Category Science

WHEN FACTS ARE NOT ENOUGH: SCIENCE EDITORIAL

Science is based on a shared respect for the scientific method—the principle that, by gathering and analyzing data and information, scientists and others can draw conclusions that are robust and generalizable across cultures and ideologies. Scientists furthermore assume that disagreements can be resolved by more facts. So when people object to the reality of climate… Read More

The biggest part of my carbon footprint is travel

Texas Tech University Climate Science director Katharine Hayhoe thinks about her professional and personal carbon footprint all the time, and like many other scientists, she’s come to the conclusion that flying less is the best way to reduce it. As a prominent climate science communicator, she is asked to speak at numerous events each year… Read More

Scientists Can Connect with Skeptics over Shared Risks of Climate Change

It is a scientist’s worst nightmare — that the facts are not enough to be convincing. But climate change skeptics are not “blank slates” who can be swayed to accept the facts of climate change with more education or different religious leanings, said Katharine Hayhoe, an atmospheric scientist from Texas Tech University, in a plenary… Read More

Women in STEM: Katharine Hayhoe

Like the best science communicators, Hayhoe does not hold anything back when it comes to the details of models and hypotheses. In a recent CNN interview, she was asked about the role of climate change in forming the hurricane trifecta that struck the US and Caribbean last year: Irma, Harvey, and Maria. Hayhoe explained that… Read More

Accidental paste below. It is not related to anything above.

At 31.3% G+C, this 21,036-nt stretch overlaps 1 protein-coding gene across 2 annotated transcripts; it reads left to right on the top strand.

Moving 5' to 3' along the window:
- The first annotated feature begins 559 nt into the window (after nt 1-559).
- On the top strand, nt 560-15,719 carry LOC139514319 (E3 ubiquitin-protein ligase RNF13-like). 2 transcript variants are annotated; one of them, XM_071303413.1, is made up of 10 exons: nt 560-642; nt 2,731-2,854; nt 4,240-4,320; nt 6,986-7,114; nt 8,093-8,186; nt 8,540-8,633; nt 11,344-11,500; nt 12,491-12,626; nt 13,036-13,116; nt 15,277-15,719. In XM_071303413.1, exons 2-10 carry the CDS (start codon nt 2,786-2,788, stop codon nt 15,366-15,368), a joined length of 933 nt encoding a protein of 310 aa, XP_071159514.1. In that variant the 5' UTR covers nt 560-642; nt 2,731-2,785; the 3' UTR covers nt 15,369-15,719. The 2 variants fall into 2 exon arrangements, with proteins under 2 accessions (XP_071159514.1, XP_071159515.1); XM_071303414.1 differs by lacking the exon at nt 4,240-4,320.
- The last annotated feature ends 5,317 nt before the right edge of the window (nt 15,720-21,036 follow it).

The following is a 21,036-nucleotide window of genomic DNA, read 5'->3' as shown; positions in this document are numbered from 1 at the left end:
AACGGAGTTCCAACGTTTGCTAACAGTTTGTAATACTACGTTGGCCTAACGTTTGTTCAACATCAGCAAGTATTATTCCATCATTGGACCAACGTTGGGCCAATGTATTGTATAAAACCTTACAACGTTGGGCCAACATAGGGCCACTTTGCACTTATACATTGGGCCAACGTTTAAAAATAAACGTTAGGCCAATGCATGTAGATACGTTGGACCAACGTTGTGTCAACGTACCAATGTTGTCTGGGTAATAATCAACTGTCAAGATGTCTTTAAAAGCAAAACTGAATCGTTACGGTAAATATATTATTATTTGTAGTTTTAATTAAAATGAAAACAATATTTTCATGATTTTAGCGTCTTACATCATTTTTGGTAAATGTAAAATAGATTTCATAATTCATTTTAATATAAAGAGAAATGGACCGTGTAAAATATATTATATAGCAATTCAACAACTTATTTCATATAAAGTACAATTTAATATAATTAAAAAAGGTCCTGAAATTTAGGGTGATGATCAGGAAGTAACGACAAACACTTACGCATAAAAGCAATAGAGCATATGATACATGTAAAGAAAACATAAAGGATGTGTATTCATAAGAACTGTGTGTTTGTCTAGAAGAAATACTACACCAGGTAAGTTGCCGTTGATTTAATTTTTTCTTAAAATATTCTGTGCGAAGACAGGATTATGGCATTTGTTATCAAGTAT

Does Arctic governance hold the key to achieving climate policy targets?

Arctic feedbacks are increasingly viewed as the wild card in the climate system; but their most unpredictable and potentially dangerous aspect may lie in the human, rather than the physical, response to a warming climate. If Arctic policy is driven by agendas based on domestic resource development, the ensuing oil and gas extraction will ensure… Read More

What’s next for climate models?

Katharine Hayhoe on climate modelling

Dr Katharine Hayhoe is a professor in the department of political science at Texas Tech University and director of its Climate Science Center. Here she discusses the future of climate modelling, in an interview with Carbon Brief. Our Creative Commons license: you are welcome to reproduce unadapted material in full for non-commercial use, credited ‘Carbon Brief’ with a link to the original article.

The Climate Risks We Face

Since the dawn of the industrial age, humans have been pumping increasing amounts of carbon dioxide into the atmosphere by burning coal, oil and gas. Researchers at the Mauna Loa Observatory, perched on the side of a volcano on Hawaii’s Big Island, have measured atmospheric levels of this greenhouse gas since 1958. That first year,… Read More

three texas scientists on hurricane harvey

Hurricane Harvey has taught us many lessons, but the most valuable may be the oldest lesson of all, one we humans have been learning – and forgetting – since the dawn of time: how much we all have to lose when climate and weather disasters strike. The risks we face from disasters depend on three… Read More

i was an exxon-funded scientist

ExxonMobil’s deliberate attempts to sow doubt on the reality and urgency of climate change and their donations to front groups to disseminate false information about climate change have been public knowledge for a long time, now. Investigative reports in 2015 revealed that Exxon had its own scientists doing its own climate modeling as far back… Read More